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Karen Lewis, president of the Chicago teachers union, departs a news conference after her meeting with the union's House of Delegates Friday, Sept. 14, 2012, in Chicago. Lewis told the delegates that a "framework" was in place to end the teachers strike.
Kids may not be going back to school on Monday after all. Reports of Union infighting could lead teachers back to the picket line instead of the classroom.
At this hour there is concern from inside the Chicago Teachers Union that delegates will not approve the tentative agreement to end the week old strike, according to a source close to the union. A faction of the union sees it as a “back room deal” that does not have unified support, the source said.
Adding to the frustrations is the timing of the meeting for delegates to approve the contract. The delegates will meet at 3 p.m. Sunday with only a few hours to look over the contract before Rosh Hashanah begins. The holiday, which begins at sundown, leaves many Jewish delegates pressured to vote over something they have not seen, according to the source.
Delegates do have the option to ask for an additional 24 hours to approve the strike, which would put kids back into the classroom on Tuesday in stead of Monday. But reopening the classes is still contigent on whether delegates approve the contract.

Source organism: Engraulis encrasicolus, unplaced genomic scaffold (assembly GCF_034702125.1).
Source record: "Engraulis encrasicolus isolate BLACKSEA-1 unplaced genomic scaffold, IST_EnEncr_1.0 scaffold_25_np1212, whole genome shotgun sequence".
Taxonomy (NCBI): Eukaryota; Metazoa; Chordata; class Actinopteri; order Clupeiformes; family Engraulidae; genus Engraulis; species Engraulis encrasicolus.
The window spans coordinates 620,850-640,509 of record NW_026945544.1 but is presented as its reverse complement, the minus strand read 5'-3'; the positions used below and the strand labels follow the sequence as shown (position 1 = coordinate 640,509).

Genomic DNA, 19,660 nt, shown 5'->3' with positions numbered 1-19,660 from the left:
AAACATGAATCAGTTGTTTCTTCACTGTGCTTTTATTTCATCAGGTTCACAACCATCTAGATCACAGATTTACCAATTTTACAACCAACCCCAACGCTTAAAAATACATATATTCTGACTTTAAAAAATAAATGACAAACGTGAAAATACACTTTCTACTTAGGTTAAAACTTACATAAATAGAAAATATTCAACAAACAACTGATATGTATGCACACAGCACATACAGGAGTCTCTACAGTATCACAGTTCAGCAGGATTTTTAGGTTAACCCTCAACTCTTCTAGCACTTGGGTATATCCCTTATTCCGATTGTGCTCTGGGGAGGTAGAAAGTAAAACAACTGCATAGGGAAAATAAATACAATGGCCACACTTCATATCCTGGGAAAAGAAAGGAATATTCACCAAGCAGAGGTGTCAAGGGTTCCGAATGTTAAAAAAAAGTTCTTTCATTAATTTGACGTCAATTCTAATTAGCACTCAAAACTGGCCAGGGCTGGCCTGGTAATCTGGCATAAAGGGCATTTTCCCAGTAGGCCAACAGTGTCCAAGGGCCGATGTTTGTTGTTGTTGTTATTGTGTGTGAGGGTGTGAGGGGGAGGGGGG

While CTU President Karen Lewis and her team are ready to present the details to the House of Delegates this afternoon, there is already a vocal faction promising to vote no, said the source.
The source added that late into Saturday night, Lewis’ caucus shouted obscenities at her and the other leaders. “You sold out” and “Rahm’s getting everything they wanted, what the hell did we get?” The source quoted caucus members saying to her.
The source reported that Lewis, who was at this point is exhausted, indicated she’s done negotiating and asked “Will my own caucus defy me?”
At the heart of those who oppose this new deal, they feel the negotiating team did not fight for paraprofessionals and special education teachers and students, the source explained.
The week-long Chicago strike has attracted national attention, not only for the impact as a labor struggle, but the timing of the battle. It's happening less than two months before the national presidential election and involves a union that heavily supported the President back in 2008.
The national union, the American Federation of Teachers has “leaned on the CTU” to settle the contract, according to another Chicago union source close to the negotiation process. The AFT is concerned “Chicago could backfire” and might negatively impact the Obama administration, the source said. AFT wants a deal wrapped up, according to mutilple local union sources.
As both Mayor Rahm Emanuel and the union look to announce victories for why this strike was necessary and what was ultimately gained, the one question both sides are still asking “Did the children win?”